Measuring Empathic Responses in Animals is the world’s most comprehensive resource for attitude and behavior research relating to animal and environmental protection issues.


This literature review examines past studies on empathy in animals. It discusses evidence for empathy in non-human primates, other mammals, and birds. The authors argue that researchers need to develop a more nuanced method of measuring empathy in non-human animals.

Article Abstract:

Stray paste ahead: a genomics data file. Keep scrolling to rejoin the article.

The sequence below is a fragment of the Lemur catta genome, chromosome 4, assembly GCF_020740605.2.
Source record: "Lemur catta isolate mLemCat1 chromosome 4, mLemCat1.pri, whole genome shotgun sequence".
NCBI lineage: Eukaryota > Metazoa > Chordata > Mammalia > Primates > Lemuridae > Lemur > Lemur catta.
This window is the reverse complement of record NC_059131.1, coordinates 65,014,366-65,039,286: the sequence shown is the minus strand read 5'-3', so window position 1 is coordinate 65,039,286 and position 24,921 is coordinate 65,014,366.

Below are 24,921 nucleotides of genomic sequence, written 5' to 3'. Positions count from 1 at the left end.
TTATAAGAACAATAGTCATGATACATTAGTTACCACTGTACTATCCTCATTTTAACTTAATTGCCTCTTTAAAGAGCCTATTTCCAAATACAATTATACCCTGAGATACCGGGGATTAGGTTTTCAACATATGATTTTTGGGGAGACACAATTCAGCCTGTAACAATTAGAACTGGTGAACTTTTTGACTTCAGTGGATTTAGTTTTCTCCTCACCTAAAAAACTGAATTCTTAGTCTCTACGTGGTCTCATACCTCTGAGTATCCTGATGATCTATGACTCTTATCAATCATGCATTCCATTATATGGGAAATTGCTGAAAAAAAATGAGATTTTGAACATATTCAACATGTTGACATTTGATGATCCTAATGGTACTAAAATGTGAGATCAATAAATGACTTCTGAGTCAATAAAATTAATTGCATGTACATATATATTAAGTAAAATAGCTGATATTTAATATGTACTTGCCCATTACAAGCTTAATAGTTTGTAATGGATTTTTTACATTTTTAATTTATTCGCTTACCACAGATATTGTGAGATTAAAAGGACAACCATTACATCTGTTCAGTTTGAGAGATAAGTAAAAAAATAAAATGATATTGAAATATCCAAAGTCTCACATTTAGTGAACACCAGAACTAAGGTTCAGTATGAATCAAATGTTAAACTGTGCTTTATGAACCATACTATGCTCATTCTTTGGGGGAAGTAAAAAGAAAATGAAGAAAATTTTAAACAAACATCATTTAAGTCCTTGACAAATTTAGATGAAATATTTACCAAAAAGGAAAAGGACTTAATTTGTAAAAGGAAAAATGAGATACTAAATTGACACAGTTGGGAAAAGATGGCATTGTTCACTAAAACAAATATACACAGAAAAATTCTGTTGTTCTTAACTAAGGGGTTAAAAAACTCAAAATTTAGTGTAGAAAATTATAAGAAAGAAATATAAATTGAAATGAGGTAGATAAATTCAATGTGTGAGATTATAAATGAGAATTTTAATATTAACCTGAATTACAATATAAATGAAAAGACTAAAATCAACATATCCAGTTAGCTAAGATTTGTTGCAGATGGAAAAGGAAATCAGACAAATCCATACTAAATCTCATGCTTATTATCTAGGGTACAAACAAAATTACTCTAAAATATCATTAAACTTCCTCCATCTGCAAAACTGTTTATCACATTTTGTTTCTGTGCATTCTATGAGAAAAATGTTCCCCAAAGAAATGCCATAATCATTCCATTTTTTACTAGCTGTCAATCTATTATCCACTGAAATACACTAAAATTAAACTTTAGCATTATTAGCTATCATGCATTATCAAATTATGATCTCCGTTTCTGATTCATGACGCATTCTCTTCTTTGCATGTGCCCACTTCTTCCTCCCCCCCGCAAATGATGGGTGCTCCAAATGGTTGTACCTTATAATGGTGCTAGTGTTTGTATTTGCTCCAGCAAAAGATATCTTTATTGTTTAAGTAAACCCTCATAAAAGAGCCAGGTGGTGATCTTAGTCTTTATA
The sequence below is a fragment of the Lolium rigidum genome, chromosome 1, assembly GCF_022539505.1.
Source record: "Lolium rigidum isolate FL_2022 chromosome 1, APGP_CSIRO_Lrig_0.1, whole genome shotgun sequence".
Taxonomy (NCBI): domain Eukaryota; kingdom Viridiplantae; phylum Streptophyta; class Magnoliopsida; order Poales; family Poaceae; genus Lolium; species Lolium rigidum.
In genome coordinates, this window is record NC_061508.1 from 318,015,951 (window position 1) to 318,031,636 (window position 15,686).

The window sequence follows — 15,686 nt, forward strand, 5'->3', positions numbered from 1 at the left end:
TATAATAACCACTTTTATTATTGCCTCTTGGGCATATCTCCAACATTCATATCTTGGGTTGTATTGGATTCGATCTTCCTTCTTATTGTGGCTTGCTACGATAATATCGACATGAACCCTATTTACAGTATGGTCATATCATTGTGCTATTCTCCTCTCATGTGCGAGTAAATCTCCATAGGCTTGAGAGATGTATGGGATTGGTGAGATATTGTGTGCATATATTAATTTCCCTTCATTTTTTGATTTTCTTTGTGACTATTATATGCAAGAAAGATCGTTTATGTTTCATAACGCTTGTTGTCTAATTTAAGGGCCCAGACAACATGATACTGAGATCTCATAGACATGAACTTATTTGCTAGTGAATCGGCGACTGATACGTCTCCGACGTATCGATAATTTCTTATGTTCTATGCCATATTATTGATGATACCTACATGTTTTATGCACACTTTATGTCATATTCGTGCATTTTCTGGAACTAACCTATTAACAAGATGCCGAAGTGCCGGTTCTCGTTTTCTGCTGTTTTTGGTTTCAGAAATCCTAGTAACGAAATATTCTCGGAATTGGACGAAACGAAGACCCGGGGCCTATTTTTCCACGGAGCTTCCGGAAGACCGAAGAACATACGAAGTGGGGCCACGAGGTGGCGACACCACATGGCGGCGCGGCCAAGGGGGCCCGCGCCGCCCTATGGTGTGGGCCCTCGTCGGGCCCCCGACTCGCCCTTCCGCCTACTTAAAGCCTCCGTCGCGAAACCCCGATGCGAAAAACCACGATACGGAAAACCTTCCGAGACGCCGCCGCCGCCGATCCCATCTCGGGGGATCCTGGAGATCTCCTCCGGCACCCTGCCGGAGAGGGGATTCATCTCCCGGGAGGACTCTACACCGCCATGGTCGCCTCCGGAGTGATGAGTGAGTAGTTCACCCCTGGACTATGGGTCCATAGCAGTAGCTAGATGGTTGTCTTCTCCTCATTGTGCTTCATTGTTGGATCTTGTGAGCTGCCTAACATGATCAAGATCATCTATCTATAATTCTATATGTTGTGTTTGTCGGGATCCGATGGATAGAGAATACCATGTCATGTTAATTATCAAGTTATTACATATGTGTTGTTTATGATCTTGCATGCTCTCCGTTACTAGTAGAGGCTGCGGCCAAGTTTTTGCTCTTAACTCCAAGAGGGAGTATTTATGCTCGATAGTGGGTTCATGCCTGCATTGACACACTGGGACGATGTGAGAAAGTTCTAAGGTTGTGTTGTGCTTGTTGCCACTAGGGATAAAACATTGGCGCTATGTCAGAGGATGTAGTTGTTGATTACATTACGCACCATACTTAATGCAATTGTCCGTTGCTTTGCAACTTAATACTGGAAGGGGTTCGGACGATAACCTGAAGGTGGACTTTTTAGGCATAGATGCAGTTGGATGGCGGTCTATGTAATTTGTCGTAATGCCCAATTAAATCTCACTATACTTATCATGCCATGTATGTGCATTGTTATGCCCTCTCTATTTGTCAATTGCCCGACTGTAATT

“Domestic animals may be frequently exposed to situations in which they witness the distress or pain of conspecifics and the extent to which they are affected by this will depend on their capacity for empathy. Empathy encompasses two partially distinct sets of processes concerned with the emotional and cognitive systems. The term, empathy, is therefore used to describe both relatively simple processes, such as physiological and behavioural matching; and more complex interactions between emotional and cognitive perspective taking systems. Most previous attempts to measure empathic responsiveness in animals have not distinguished between responses primarily relevant to the situation of the observer and those primarily relevant to the situation of the conspecific.